Parents and Students Will Have Options
State Sen. Anthony H. Williams issued the following statement to address the Archdiocese’s decision to keep open the four archdiocesan high schools slated for closure:
“This is an historic day for education in our region. I congratulate the 28,000 students and their parents who faced school closures; who spoke loudly and made their voices heard. I also congratulate the Archdiocese for being open to finding solutions to its financial crisis that does not penalize children.
“I also want to gratefully acknowledge our corporate citizens, foundations and others who recognized that our educational ecosystem was at risk and dared to get involved.
“I am especially pleased that West Catholic, which many of the students in the 8th Senatorial District attend, and is one of the best schools in West Philadelphia, will remain open.
“However, our collective work is not finished.
“Education in Philadelphia is a three pronged system – public, private and parochial schools. None can operate effectively without the others and parents must have options best suited to the educational needs of their children. I encourage the Archdiocese and the School District of Philadelphia to work collaboratively moving forward to develop a long-term viable education plan that addresses the needs of all school children.
“Of the 20,000 students who enter the Philadelphia Public School system every year, only 10 percent of the students who enter kindergarten in Philadelphia will graduate from high school. And while the high school graduation rate in Philadelphia has increased in recent years from 48% in 2002 to 57% in 2010, it is still far from acceptable.”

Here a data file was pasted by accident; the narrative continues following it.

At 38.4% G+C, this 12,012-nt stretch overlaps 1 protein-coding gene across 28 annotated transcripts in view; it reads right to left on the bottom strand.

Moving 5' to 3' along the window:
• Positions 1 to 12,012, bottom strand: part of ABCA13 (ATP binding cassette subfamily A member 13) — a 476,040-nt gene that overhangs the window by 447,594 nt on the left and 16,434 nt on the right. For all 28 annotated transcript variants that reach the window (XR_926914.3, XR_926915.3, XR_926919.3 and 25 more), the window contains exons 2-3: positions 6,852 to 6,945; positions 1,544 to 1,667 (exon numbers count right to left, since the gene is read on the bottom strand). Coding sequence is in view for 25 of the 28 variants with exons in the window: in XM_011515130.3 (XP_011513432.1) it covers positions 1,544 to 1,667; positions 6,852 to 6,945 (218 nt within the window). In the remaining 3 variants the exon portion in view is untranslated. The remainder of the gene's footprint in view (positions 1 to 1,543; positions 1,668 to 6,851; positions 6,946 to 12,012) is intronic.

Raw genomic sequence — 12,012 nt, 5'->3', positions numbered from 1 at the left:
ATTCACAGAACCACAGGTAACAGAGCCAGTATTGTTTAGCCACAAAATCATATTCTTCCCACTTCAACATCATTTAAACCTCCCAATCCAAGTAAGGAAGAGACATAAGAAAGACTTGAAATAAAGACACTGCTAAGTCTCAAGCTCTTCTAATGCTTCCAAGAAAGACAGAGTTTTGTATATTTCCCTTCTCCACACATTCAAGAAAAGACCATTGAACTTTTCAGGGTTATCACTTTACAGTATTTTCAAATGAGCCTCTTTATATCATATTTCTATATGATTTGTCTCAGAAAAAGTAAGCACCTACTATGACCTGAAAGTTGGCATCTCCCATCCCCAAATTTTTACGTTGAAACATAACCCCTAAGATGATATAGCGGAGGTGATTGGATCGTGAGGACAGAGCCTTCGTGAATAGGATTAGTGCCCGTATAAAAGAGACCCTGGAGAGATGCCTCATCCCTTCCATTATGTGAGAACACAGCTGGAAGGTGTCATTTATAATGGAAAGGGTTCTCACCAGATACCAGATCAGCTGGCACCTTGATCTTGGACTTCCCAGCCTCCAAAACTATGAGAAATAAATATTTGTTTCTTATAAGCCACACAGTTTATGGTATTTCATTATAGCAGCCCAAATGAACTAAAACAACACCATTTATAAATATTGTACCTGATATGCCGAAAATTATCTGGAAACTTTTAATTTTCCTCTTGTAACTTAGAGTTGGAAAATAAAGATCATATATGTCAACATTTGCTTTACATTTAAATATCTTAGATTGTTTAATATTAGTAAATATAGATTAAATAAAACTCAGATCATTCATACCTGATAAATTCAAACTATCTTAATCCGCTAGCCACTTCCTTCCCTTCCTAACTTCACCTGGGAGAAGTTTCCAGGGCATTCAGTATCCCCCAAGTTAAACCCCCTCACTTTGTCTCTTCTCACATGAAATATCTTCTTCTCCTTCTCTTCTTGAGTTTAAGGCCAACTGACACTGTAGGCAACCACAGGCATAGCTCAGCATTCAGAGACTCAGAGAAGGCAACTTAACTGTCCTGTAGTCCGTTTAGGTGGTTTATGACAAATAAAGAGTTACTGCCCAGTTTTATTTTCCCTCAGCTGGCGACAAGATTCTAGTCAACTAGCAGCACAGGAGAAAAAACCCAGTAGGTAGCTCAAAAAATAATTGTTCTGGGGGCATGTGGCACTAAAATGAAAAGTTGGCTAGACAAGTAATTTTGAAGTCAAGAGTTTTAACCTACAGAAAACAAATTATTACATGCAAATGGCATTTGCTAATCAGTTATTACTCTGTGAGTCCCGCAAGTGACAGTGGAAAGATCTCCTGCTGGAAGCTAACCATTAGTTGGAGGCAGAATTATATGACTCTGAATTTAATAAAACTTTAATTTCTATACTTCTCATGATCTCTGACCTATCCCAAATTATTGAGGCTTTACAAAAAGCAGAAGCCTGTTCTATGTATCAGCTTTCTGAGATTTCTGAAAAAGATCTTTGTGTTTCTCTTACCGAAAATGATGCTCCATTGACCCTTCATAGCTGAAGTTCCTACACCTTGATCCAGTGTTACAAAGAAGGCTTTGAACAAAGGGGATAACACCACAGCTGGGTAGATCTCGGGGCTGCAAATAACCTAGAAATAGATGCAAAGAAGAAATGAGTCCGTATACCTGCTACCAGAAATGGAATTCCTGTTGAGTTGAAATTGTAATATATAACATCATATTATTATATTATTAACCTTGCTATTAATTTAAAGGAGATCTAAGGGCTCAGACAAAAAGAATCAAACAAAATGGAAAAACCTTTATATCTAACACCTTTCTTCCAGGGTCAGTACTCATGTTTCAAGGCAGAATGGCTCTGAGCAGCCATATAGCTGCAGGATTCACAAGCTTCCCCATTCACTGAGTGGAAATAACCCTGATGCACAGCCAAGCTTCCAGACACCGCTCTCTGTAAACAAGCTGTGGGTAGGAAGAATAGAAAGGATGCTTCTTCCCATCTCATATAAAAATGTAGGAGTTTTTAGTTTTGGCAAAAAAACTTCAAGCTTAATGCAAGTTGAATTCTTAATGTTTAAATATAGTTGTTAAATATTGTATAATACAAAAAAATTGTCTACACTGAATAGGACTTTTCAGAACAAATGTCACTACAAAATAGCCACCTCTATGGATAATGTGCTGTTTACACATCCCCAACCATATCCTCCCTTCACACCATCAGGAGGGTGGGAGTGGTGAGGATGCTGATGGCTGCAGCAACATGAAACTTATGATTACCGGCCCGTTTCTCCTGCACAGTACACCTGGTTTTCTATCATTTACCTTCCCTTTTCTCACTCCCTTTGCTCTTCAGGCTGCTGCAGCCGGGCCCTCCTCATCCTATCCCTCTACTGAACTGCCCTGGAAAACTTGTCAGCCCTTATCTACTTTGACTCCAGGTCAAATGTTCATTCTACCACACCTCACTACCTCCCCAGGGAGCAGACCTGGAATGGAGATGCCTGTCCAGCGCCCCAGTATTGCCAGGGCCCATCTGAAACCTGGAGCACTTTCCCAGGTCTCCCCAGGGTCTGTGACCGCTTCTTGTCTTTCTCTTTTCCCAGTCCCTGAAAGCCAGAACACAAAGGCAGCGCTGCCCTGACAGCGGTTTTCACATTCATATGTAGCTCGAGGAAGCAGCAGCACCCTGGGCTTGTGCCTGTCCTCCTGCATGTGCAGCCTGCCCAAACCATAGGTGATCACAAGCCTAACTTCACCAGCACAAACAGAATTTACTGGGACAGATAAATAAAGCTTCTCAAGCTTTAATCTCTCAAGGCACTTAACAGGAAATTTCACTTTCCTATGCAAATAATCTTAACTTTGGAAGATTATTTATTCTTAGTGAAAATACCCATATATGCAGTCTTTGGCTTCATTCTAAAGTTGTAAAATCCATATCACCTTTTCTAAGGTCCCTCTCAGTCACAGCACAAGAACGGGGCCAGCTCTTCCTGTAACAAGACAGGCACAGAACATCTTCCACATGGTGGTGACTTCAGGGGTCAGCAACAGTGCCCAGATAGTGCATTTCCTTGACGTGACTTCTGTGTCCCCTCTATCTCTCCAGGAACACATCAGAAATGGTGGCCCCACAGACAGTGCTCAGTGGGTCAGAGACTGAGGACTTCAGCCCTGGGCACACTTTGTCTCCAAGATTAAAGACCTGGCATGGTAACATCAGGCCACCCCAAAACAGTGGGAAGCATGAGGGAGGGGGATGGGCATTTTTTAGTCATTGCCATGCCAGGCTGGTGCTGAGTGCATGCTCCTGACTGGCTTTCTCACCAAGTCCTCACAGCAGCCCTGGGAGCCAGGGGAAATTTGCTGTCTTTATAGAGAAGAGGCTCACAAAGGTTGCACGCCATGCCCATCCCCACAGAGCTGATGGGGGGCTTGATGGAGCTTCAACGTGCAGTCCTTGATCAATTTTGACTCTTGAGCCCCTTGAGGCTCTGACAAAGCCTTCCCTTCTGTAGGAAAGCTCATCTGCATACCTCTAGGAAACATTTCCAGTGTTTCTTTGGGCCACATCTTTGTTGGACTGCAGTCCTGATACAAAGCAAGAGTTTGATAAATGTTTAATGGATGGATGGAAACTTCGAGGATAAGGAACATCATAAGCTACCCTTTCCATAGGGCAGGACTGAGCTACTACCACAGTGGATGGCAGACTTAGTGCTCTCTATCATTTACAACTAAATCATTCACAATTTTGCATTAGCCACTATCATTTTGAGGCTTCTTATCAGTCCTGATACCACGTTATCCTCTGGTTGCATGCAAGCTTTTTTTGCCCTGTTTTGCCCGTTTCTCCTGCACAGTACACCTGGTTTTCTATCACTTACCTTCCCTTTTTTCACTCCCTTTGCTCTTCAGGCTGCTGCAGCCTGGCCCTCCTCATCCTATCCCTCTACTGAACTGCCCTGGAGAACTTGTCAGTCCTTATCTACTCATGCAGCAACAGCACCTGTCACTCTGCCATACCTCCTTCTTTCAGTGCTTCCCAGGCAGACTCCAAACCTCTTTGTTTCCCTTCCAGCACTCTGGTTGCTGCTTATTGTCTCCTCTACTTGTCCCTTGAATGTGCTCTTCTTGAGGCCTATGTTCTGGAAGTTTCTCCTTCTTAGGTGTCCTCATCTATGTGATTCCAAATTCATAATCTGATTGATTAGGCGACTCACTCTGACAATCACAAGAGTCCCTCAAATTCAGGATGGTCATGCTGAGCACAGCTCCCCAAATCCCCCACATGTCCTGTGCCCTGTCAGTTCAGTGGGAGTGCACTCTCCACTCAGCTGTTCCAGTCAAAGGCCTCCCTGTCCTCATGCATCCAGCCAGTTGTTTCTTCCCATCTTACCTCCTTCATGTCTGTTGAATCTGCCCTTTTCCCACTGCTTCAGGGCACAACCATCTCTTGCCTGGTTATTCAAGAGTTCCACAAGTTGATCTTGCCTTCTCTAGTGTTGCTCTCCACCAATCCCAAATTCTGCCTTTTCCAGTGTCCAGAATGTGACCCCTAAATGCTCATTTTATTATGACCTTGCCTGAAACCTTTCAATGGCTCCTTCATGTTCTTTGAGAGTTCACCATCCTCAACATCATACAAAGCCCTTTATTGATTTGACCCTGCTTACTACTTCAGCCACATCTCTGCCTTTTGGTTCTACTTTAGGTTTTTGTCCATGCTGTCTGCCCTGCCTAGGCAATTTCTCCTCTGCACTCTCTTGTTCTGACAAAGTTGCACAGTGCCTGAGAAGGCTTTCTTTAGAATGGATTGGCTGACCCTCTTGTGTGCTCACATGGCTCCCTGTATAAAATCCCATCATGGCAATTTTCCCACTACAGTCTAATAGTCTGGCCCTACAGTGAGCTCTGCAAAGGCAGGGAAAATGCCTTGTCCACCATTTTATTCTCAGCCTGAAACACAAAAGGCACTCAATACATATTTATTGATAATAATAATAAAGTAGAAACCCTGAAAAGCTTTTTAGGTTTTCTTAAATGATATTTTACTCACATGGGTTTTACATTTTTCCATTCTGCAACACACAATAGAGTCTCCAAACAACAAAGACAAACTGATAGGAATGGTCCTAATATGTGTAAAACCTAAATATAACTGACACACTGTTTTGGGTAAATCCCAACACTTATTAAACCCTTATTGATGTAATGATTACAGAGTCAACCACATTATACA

“According to a 2010 Pew Philadelphia Research Initiative Report, 62% of public school parents have actively considered sending their children to charter, Catholic, or private schools.
“We can no longer wait until ‘tomorrow to take a holistic approach to how we educate our children. For every “tomorrow,” we lose another generation of young people; some to drugs; some to crime and violence; some to prison, but none to responsible, productive members of society.
“We often talk about gun violence and crime as public health issues and we need to add education to that list as studies show that poverty is a root cause of poorly performing schools. Most schools with high dropout rates are concentrated in low-income neighborhoods and with high proportions of African American and Hispanic students.
“Education is also the civil rights issue of our time. Public education is supposed to be the great equalizer, yet, too often, educational opportunity and achievement are linked to race, neighborhood and zip code. We are losing children because of who they are and where they live.
“Pennsylvania is required to provide public education of a certain standard. Our responsibility is to the child, not to the system, nor to the adults. We’ve already left too many children behind. Parents need to take more control over their student’s education and students need to care about their futures. Today proves that we are headed in the right direction.”
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